Carillion is one of the UK’s largest construction companies but it is also a provider of many services that help the country function.
Its collapse through an application for compulsory liquidation means the company will eventually be dissolved, with creditors sharing any money from the sale of its assets.
The decision to effectively declare itself bust leaves 43,000 jobs worldwide hanging in the balance though there is some hope that many in the sprawling business will keep their jobs, albeit through Carillion’s work being transferred.
The Government has committed to funding contracts, for the moment at least, and has asked all staff to turn up for work as normal.
Carillion was created in 1999 by the famous road surfacing business Tarmac in a demerger.
Image: Carillion built GCHQ’s ‘doughnut’ in Cheltenham
It expanded its interests – buying a string of companies including Mowlem in 2006 and Alfred McAlpine two years later.
The Wolverhampton-based company described itself as an “integrated support business” with its main focus being on construction and support services work in the UK, Canada and the Middle East.
Almost half its workers – 19,500 people – are in the UK, clean 245 school buildings and
Construction was at the heart of the business.
Its major projects have included “the doughnut” – the iconic circular office building of the UK’s Government Communications Headquarters (GCHQ) – completed in 2003.
Alongside new facilities for the Royal Opera House, Carillion completed the Tate Modern in London in 2000.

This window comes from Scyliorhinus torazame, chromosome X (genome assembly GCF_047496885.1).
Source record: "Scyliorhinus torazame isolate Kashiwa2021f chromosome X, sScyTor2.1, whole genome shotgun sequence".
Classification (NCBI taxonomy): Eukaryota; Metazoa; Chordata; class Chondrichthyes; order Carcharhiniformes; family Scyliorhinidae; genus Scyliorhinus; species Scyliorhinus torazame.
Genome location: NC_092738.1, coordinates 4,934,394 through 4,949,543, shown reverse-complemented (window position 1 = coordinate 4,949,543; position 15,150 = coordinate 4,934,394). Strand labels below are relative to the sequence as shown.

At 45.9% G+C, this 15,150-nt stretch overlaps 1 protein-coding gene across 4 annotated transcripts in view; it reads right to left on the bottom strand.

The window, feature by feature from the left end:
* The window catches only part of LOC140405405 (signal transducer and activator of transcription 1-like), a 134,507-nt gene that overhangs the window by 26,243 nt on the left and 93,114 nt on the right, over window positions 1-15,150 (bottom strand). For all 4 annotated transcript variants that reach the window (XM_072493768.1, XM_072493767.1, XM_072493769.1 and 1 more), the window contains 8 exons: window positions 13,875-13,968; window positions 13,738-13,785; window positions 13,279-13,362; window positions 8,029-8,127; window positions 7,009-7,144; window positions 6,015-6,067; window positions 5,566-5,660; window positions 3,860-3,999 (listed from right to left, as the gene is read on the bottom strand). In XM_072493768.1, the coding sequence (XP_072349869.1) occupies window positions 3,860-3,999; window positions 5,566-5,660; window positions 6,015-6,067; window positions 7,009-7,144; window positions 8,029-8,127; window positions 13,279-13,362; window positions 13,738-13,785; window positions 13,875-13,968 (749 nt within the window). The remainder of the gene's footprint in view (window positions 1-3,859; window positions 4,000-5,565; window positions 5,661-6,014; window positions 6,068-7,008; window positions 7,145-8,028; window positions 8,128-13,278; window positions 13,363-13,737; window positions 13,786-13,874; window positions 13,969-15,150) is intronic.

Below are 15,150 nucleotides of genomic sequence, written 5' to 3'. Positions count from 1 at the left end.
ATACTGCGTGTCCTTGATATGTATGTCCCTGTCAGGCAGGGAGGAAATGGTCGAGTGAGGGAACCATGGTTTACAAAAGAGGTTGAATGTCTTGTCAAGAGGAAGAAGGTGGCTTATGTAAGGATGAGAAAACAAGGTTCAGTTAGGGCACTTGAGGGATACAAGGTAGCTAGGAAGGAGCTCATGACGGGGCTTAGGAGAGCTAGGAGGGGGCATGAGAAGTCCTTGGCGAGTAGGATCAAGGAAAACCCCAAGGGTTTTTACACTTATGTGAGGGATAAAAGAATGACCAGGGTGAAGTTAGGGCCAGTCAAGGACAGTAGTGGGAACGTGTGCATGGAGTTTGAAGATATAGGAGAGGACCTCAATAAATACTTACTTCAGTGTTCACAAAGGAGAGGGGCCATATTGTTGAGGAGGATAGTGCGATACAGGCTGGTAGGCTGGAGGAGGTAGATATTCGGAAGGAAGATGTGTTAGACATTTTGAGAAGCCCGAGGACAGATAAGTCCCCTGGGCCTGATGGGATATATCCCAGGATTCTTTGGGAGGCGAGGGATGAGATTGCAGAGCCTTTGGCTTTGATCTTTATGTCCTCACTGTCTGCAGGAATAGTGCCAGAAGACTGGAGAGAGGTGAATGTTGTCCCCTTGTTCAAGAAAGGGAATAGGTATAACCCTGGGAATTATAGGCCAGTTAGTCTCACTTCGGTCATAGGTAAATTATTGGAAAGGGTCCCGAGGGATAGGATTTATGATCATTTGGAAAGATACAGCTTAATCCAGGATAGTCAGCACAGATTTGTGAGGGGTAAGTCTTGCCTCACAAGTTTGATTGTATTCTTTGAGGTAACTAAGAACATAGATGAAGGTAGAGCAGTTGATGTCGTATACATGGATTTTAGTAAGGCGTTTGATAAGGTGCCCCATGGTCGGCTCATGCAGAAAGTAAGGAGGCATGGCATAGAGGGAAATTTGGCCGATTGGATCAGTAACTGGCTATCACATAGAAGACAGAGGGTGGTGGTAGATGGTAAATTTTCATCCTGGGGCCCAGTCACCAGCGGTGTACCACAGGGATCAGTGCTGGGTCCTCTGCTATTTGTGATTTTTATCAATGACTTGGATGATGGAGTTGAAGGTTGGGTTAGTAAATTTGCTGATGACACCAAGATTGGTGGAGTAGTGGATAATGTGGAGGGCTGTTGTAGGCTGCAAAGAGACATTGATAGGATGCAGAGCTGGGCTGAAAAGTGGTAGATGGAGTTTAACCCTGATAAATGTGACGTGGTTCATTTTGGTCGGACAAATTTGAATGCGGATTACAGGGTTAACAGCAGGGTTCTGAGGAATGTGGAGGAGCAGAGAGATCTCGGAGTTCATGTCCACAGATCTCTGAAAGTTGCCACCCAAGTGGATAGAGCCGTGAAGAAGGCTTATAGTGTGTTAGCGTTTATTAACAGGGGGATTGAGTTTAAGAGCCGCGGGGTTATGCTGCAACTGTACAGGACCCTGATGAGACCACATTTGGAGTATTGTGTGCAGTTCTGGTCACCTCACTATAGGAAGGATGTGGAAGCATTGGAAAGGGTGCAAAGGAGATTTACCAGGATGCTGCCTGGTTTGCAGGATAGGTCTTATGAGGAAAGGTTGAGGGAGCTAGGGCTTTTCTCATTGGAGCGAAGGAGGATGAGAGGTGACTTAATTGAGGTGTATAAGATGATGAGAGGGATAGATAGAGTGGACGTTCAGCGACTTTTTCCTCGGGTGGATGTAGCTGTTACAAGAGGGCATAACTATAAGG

Image: The company also built the Tate Modern
Its other projects have included the Grand Mosque in Oman, completed in 2001, as well as an expansion to Liverpool FC’s Anfield stadium in 2016.
It had almost completed work on the Midland Metropolitan Hospital in Sandwell – a 670-bed super hospital – with the Sandwell and West Birmingham Hospitals’ NHS Trust saying on Monday it was working with the Government on putting “alternative arrangements” in place.
The knock-on effect was also being felt by some rivals with Balfour Beatty saying it faced costs of up to £45m arising from its joint ventures with Carillion.
Carillion holds various public sector contracts – even providing dinners.
It is supposed to provide 32,000 meals to primary and secondary schools every day in the UK.
The company has been responsible for cleaning 245 schools and provides maintenance to hundreds more.
Carillion is the second-largest supplier to Network Rail.
Its work includes track, signalling and building projects – recently completing a scheme in Edinburgh over the festive season.
We’ve delivered another successful project at the #Edinburgh Waverley Station.We installed the 150A and 150B modular crossover panels between platforms 10 & 11 during a 54-hour Christmas possession & 29-hour New Year possession. pic.twitter.com/mtApxGfcmc
— Carillion plc (@Carillionplc) January 2, 2018
Carillion was also among winning bidders for key tunnel and track work on the HS2 rail project.
One of its partners in the £1.4bn deal, Kier Group, said on Monday that it was working to achieve continuity of service on not just HS2 but also on their shared Highways England smart motorway programme.
The Government has also said it is expecting the joint ventures to be fulfilled by existing contractors.
:: Prisons and Defence
Carillion maintains approximately half of the UK’s prisons as well as roughly 50,000 homes for the Ministry of Defence.
It is understood that 10-15 NHS hospital Trusts have direct or sub-contracted arrangements with Carillion in areas such as cleaning and maintenance.
An NHS Improvement spokesperson said: “Our top priority is to keep services running safely for patients.
“We, alongside the trusts and the private service providers, have planned extensively for this scenario and will aim to keep any disruption to a minimum.
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“We’re also well aware of the concerns staff will have at this point and we thank them for their continued hard work.
“We will be talking to them via their line management teams as soon as possible.”